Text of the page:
While sailing groups organize the most active and popular competitive yachting, other boating events are held worldwide: speed motor boat racing. Specialized yachts, such as hydrofoils, hovercrafts, or personal watercrafts engage in competitions involving test of equipment and skill. All such events are part of the larger world of yachting, if they are done for recreational or sporting purposes. Common commercial uses of watercraft, which would not be referred to as yachting, include commercial fishing, operation of ferries, military applications. In these cases, larger vessels are referred to as ships, smaller vessels as either ships or boats, although boat is a generic term that could be applied to a recreational yacht or a commercial or military vessel of smaller size. Cruising involves traveling on a boat, whether across a bay, on the Great Lakes or from island to island in the South Pacific. Safe cruising across long distances requires a degree of self-sufficiency and a wide range of skills beyond handling the boat.
Knowledge of topics such as navigation, meteorology and electrical systems, first aid, sea survival and more are needed and can be life saving when cruising to distant shores. In the US, the United States Power Squadrons offer certifications in these skills. In the UK, a system of certification is run by the Royal Yachting Association. Similar systems are offered by organizations in other countries and include a range of courses, both theoretical and practical. Boating Classic Boat Museum Cruising Dinghy racing Dinghy sailing Luxury yacht Sailing Yacht charter Yacht club Yacht racing Media related to Yachting at Wikimedia Commons
The America's Cup, affectionately known as the Auld Mug, is a trophy awarded to the winner of the America's Cup match races between two sailing yachts. One yacht, known as the defender, represents the yacht club that holds the America's Cup and the second yacht, known as the challenger, represents the yacht club, challenging for the cup; the timing of each match is determined by an agreement between the challenger. The America's Cup is the oldest international sporting trophy, it will next be raced for in the southern summer, in the early part of 2021. The cup was awarded in 1851 by the Royal Yacht Squadron for a race around the Isle of Wight in the United Kingdom, won by the schooner America. Known as the'R. Y. S. £100 Cup', the trophy was renamed the'America's Cup' after the yacht and was donated to the New York Yacht Club under the terms of the Deed of Gift, which made the cup available for perpetual international competition. Any yacht club that meets the requirements specified in the deed of gift has the right to challenge the yacht club that holds the cup.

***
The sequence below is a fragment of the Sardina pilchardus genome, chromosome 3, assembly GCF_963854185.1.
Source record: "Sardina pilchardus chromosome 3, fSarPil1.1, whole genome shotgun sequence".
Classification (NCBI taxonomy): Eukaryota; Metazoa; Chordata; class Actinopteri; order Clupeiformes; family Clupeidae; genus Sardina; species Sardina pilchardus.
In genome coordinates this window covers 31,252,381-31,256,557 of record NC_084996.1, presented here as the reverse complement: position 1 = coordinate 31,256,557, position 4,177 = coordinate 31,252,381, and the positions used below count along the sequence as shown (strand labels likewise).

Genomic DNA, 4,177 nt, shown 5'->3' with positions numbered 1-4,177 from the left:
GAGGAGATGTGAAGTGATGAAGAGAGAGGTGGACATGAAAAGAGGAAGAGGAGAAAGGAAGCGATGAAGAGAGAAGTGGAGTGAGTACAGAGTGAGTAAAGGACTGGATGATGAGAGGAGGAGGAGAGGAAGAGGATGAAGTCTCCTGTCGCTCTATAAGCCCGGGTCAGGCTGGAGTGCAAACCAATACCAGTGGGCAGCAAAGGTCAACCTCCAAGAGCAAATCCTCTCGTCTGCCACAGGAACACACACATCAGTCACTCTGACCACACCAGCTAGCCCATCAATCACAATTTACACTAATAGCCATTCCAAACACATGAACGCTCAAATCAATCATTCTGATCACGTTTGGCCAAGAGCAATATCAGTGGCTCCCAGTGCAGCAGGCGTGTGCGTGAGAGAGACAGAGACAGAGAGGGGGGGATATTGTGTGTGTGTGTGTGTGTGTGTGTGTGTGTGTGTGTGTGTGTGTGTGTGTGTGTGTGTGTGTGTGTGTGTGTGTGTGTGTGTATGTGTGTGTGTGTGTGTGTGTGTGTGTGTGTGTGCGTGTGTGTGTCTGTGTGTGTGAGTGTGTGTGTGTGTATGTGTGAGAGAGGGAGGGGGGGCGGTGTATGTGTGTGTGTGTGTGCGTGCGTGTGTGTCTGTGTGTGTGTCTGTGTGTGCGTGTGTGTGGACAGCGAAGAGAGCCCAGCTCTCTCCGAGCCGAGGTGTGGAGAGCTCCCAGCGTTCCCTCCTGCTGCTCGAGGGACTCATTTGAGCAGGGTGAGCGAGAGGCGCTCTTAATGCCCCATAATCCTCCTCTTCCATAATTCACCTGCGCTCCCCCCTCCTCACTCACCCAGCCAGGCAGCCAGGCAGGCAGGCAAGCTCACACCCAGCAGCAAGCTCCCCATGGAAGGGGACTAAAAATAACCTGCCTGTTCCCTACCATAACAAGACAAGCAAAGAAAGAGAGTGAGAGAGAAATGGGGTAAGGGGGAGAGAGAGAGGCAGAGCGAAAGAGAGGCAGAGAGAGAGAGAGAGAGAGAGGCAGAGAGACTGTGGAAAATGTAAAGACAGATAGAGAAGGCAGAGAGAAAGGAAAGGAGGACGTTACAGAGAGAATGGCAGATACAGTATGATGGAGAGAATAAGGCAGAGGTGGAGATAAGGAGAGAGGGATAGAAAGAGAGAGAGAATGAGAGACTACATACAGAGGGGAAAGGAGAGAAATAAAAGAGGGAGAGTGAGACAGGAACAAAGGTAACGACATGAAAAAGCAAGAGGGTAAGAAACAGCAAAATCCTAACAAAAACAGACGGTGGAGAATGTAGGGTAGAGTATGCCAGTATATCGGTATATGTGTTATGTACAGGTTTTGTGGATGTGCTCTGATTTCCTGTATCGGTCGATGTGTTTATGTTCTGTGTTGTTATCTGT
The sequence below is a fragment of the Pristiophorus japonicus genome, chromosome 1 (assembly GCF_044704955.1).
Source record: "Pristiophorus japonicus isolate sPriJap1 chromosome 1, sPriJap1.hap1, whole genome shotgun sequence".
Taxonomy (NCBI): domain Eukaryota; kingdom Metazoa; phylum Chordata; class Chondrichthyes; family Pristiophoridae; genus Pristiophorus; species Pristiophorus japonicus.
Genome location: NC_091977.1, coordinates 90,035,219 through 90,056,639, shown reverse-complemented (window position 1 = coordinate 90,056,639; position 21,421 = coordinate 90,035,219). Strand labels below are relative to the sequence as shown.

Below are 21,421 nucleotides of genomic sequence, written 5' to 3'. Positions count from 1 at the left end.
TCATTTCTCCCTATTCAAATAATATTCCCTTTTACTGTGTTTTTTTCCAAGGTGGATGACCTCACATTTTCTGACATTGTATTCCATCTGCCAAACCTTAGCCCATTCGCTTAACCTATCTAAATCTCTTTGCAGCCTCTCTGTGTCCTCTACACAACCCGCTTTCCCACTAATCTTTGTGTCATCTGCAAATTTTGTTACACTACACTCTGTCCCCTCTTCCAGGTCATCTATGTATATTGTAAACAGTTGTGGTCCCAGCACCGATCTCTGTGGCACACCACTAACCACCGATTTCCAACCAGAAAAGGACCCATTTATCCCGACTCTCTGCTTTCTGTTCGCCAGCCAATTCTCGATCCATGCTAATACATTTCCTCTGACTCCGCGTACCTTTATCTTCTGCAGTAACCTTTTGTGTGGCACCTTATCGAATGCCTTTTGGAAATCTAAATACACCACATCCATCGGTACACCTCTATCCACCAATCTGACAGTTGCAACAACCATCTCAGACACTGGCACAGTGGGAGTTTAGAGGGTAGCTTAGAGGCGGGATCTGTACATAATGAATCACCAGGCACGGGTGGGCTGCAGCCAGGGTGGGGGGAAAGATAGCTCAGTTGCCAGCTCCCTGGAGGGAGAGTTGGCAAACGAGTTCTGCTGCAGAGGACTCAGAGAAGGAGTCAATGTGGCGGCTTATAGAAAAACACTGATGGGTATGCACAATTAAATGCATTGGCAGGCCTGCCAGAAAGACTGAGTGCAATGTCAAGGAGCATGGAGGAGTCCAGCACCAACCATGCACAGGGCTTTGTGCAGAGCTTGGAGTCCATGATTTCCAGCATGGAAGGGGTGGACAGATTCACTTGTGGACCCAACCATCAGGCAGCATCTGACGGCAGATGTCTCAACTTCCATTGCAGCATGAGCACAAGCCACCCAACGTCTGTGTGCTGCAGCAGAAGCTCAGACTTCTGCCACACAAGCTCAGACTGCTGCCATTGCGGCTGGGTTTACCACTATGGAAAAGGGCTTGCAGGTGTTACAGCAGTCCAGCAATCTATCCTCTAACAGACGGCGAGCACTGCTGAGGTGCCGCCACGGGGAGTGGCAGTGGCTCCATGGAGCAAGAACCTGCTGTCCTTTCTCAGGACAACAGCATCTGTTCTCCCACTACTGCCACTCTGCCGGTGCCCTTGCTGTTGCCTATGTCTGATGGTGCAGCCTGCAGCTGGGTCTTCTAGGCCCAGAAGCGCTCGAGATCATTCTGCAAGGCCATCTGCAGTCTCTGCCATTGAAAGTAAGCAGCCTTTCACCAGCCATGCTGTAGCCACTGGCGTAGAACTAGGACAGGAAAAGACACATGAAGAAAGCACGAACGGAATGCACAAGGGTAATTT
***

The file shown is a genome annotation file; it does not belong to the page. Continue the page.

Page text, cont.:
If the challenging club wins the match, it gains stewardship of the cup. The history and prestige associated with the America's Cup attracts not only the world's top sailors and yacht designers but the involvement of wealthy entrepreneurs and sponsors, it is a test not only of sailing skill and boat and sail design, but of fundraising and management skills. The trophy was held by the NYYC from 1857 until 1983; the NYYC defended the trophy twenty-four times in a row before being defeated by the Royal Perth Yacht Club, represented by the yacht Australia II. The NYYC's reign was the longest winning streak in the history of all sports. From the first defence of the cup in 1870 through the twentieth defence in 1967, there was always only one challenger. In 1970, for the first time, there were multiple challengers, so the NYYC agreed that the challengers could run a selection series with the winner becoming the official challenger and competing against the defender in the America's Cup match. Since 1983, Louis Vuitton has sponsored the Louis Vuitton Cup as a prize for the winner of the challenger selection series.
Early matches for the cup were raced between yachts 65–90 ft on the waterline owned by wealthy sportsmen. This culminated with the J-Class regattas of the 1930s. After World War II and twenty years without a challenge, the NYYC made changes to the deed of gift to allow smaller, less expensive 12-metre class yachts to compete, it was replaced in 1990 by the International America’s Cup Class, used until 2007. After a long legal battle, the 2010 America's Cup was raced in 90 ft waterline multihull yachts in a best of three "deed of gift" match in Valencia, Spain; the victorious Golden Gate Yacht Club elected to race the 2013 America's Cup in AC72 foiling, wing-sail catamarans. Golden Gate Yacht Club defended the cup; the 35th America's Cup match was announced to be sailed in 50 ft foiling catamarans. The history of the America's Cup has included legal battles and disputes over rule changes including most over the rule changes for the 2017 America's Cup; the America's Cup is held by the Royal New Zealand Yacht Squadron, who will stage the 36th defence of the Cup in 2021.